Friday, June 2, 2023

Devotionals for the Heart: Life lessons on friendship and wealth that lasts

Using Money Wisely to Make Everlasting Friends

A devotional by Chaplain Paul Anderson

“And I tell you [learn from this], make friends for yourselves [for eternity] by means of the wealth of unrighteousness [that is, use material resources as a way to further the work of God], so that when it runs out, they will welcome you into the eternal dwellings.”–Luke 16:9 (AMP) 

Recently, I was conversing with friends who are wealthy. 

They had introduced and welcomed my wife and I to one of their new assets. They freely made it available for us to use. In fact, they insisted that if their friends did not access this property regularly, they would have acquired it in vain. In the conversation he referenced a text that I had read but never studied in depth. The text was Luke 16:9.

My friend said that "there is a responsibility that accompanies wealth". The responsibility is to invest some of their wealth in expanding the experiences, opportunities, and horizons of their trusted friends. In so doing, he said, we make everlasting friends.

In this conversation, I learned two things. First, having wealth that does not corrode the soul requires hospitable use of the resources. Generosity begets good friends. They become safe havens or metaphoric tabernacles where hopes, dreams, aspirations and even fears can be shared confidently and confidentially. The second thing that my study confirmed was the difference between eternal and everlasting. Divinity is eternal, having no end, beginning, origin or destiny. Everlasting is something that may not have existed in eternity past but will exist forever going forward. 

When people have experienced and enjoyed your hospitality, they are more accepting of the peculiarities of your faith. If your friendships are solid and the wealth you shared evaporates or loses relevance, your true friends will still be there to love you, nurture and encourage you.

The wisdom of Jesus Christ does not command that we buy, with opulent gifts, the presence and the loyalty of friends. Rather, He is saying that we should be judicious yet generous with our loved ones and friends. In so doing, barriers are bridged, memories are forged and hearts are bonded. I am reminded of a maxim from my grandmother. She said, “Pick your friends wisely and spend most of your time with people who push you to be better and to do better, because bad friends can cut your potential to shreds.” When you have chosen well and poured into your friends, they will always welcome, nurture and support you.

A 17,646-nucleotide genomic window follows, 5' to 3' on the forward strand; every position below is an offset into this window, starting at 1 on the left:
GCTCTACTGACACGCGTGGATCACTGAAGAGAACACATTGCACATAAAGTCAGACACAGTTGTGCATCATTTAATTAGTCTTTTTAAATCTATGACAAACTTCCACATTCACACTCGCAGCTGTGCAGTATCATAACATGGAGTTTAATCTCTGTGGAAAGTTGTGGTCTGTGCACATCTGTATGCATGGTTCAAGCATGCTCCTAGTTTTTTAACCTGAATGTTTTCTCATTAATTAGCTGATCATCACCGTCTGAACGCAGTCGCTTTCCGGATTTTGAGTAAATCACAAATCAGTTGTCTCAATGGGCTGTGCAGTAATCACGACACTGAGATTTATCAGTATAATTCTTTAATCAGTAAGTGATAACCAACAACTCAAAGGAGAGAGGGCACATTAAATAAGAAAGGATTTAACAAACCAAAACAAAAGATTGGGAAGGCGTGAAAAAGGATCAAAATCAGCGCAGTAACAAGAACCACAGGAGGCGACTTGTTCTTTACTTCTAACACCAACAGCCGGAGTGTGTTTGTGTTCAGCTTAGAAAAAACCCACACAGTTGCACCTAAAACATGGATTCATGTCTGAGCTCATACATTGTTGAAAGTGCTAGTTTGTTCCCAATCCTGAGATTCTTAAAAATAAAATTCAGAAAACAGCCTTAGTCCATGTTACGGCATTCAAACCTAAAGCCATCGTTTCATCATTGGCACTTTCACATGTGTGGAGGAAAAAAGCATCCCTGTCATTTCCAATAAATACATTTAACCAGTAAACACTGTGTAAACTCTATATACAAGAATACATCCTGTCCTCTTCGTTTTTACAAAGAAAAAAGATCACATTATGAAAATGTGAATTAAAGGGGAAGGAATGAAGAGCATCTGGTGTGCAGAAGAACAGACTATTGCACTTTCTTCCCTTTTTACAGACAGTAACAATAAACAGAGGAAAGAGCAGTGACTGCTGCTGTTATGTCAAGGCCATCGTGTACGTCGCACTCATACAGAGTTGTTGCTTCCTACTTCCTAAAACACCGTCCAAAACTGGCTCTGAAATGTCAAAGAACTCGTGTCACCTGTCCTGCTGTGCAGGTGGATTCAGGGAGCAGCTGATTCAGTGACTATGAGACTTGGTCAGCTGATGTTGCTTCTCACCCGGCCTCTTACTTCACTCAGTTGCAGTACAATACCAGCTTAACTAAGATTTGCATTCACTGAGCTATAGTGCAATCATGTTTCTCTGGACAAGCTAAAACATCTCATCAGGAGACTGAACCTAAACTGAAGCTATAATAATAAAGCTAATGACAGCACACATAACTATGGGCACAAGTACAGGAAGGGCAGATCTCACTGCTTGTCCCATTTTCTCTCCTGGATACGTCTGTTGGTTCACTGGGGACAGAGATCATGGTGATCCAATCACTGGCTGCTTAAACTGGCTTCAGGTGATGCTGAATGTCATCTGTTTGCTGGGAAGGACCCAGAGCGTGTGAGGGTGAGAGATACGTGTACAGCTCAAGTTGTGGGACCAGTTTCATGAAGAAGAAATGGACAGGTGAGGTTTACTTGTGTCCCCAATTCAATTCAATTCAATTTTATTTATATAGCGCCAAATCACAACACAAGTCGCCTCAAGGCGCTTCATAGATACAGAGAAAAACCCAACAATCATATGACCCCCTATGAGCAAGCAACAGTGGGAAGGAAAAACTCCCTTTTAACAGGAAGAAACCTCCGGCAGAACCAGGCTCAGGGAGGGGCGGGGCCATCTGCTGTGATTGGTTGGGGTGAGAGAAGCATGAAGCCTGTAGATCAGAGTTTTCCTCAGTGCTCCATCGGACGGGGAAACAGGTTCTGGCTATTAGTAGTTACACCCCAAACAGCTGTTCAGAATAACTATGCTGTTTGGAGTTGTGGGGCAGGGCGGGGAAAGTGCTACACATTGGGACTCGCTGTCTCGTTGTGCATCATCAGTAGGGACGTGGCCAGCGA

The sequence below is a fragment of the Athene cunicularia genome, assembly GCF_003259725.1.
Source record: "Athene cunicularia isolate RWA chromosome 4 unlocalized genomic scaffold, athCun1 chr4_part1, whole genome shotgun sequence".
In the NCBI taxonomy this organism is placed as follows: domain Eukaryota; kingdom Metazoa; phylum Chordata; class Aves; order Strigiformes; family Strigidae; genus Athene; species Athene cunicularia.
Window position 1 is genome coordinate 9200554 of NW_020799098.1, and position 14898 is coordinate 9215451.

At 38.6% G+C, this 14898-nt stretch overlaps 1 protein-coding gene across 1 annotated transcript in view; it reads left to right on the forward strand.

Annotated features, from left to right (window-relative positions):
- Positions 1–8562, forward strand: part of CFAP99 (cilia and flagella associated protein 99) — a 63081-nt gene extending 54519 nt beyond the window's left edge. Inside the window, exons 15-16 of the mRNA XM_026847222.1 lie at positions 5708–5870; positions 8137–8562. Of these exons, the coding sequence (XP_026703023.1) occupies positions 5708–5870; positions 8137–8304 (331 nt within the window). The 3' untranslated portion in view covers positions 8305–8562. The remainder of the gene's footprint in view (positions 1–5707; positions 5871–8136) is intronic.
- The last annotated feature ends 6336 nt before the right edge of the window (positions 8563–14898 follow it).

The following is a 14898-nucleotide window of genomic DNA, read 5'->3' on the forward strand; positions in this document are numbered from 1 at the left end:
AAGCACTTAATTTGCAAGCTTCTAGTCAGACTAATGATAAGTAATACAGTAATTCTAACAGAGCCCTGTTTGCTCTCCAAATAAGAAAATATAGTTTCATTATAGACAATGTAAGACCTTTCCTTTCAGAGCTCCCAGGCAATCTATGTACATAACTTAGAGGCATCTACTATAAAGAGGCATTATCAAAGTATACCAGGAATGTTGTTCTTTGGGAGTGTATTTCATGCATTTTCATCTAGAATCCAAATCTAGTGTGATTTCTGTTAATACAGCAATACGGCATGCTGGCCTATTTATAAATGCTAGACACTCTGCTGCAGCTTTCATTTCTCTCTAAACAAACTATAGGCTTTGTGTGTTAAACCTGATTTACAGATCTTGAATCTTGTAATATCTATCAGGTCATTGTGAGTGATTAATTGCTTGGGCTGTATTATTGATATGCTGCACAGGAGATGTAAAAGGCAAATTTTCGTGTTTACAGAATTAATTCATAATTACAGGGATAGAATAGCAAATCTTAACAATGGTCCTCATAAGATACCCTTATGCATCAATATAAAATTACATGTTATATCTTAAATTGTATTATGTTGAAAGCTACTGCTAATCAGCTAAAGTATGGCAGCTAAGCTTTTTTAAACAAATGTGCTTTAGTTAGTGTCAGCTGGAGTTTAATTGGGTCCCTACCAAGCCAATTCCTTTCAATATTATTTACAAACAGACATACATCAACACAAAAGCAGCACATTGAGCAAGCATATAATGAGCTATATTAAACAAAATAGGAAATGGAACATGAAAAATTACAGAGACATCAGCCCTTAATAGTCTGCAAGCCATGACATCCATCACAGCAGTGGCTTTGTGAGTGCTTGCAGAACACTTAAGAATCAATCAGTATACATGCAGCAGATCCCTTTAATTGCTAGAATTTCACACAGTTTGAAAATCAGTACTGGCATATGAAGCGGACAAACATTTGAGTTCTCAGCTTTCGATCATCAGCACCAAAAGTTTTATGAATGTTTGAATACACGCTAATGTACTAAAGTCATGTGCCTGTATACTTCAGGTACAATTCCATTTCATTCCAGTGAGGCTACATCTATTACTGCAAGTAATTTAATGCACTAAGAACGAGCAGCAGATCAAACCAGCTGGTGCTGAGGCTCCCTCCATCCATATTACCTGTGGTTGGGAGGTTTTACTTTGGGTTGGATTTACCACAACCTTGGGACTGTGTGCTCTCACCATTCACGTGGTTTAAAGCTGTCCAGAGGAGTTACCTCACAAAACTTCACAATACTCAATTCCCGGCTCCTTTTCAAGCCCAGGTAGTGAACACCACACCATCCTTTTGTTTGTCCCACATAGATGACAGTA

Who are some of your everlasting friends? Make a list. How have you invested in them? How have they invested in you? Who would you like to add to your list of everlasting friends? Let’s pray for your current and potential everlasting friends.

Let’s Pray: Dear God, thank You for those people in our lives who have become everlasting friends. Thank you for bonding us. Now, dear God, as we move into this new day of the new month, be with us as we consider our ways, our wealth and the responsible use of the money You have given to us. Help us to spend freely to help advance the cause of Christ and the work of God in the world around us. In the Name of Jesus I pray. Amen.

Song of Reflection: “Unexpected Friends” by Sandi Patty. Listen to it here.

Author Bio:

Chaplain Paul Anderson served for 20 years as a U.S. Navy Chaplain. Over 26 years of active duty, he was promoted through the ranks from Seaman Apprentice (E2) to his final rank as Commander (O5) in the Chaplain’s Corps. 

Prior to his Naval career, Chaplain Anderson pastored in the Allegheny East and Potomac Conferences of Seventh-day Adventists. His undergraduate preparation for ministry was completed at Washington Adventist University in Takoma Park, Md.

He has subsequently earned four graduate degrees: a Master of Divinity from Andrews University in Michigan, a Master of Education in Counseling and Personnel Services from the University of Maryland in College Park, Maryland and a Masters of Sacred Theology in Religion and Culture from Boston University. His Doctor of Ministry degree was conferred by Wesley Theological Seminary in Washington, D.C.

Chaplain Anderson also completed four units of Clinical Pastoral Education at Walter Reed Army Medical Center. He also holds certifications in Suicide Awareness and Prevention, Civil Mediation, Alternative Workplace Dispute Resolution, Temperament Analysis, Marriage Enrichment, Workforce Diversity, and is a certified Life Coach.

You may connect with Chaplain Anderson via email at this address,

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